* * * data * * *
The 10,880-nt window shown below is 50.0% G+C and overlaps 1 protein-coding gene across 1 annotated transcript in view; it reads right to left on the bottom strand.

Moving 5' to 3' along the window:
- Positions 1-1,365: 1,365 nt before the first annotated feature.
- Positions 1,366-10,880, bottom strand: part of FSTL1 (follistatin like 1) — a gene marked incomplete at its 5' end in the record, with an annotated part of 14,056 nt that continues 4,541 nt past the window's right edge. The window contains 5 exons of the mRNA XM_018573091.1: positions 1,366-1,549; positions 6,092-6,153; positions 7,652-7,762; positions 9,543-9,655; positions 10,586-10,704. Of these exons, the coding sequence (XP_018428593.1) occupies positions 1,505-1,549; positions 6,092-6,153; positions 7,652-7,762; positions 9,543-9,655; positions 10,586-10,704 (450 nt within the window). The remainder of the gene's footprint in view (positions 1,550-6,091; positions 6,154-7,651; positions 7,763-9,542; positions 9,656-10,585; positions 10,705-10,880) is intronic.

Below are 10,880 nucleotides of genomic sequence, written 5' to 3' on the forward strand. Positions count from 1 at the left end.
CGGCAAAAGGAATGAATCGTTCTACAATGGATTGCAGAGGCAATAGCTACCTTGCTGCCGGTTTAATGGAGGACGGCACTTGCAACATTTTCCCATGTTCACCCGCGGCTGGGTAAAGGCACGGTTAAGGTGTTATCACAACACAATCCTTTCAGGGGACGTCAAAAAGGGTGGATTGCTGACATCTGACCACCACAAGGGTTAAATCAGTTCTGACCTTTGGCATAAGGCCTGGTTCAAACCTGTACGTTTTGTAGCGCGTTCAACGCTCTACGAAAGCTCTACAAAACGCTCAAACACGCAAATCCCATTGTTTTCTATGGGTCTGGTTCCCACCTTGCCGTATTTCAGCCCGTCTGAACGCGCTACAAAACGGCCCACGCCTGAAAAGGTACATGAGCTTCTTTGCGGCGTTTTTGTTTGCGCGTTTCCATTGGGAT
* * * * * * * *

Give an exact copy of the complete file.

The 10,880-nt window shown below is 50.0% G+C and overlaps 1 protein-coding gene across 1 annotated transcript in view; it reads right to left on the bottom strand.

Moving 5' to 3' along the window:
- Positions 1-1,365: 1,365 nt before the first annotated feature.
- Positions 1,366-10,880, bottom strand: part of FSTL1 (follistatin like 1) — a gene marked incomplete at its 5' end in the record, with an annotated part of 14,056 nt that continues 4,541 nt past the window's right edge. The window contains 5 exons of the mRNA XM_018573091.1: positions 1,366-1,549; positions 6,092-6,153; positions 7,652-7,762; positions 9,543-9,655; positions 10,586-10,704. Of these exons, the coding sequence (XP_018428593.1) occupies positions 1,505-1,549; positions 6,092-6,153; positions 7,652-7,762; positions 9,543-9,655; positions 10,586-10,704 (450 nt within the window). The remainder of the gene's footprint in view (positions 1,550-6,091; positions 6,154-7,651; positions 7,763-9,542; positions 9,656-10,585; positions 10,705-10,880) is intronic.

Below are 10,880 nucleotides of genomic sequence, written 5' to 3' on the forward strand. Positions count from 1 at the left end.
CGGCAAAAGGAATGAATCGTTCTACAATGGATTGCAGAGGCAATAGCTACCTTGCTGCCGGTTTAATGGAGGACGGCACTTGCAACATTTTCCCATGTTCACCCGCGGCTGGGTAAAGGCACGGTTAAGGTGTTATCACAACACAATCCTTTCAGGGGACGTCAAAAAGGGTGGATTGCTGACATCTGACCACCACAAGGGTTAAATCAGTTCTGACCTTTGGCATAAGGCCTGGTTCAAACCTGTACGTTTTGTAGCGCGTTCAACGCTCTACGAAAGCTCTACAAAACGCTCAAACACGCAAATCCCATTGTTTTCTATGGGTCTGGTTCCCACCTTGCCGTATTTCAGCCCGTCTGAACGCGCTACAAAACGGCCCACGCCTGAAAAGGTACATGAGCTTCTTTGCGGCGTTTTTGTTTGCGCGTTTCCATTGGGAT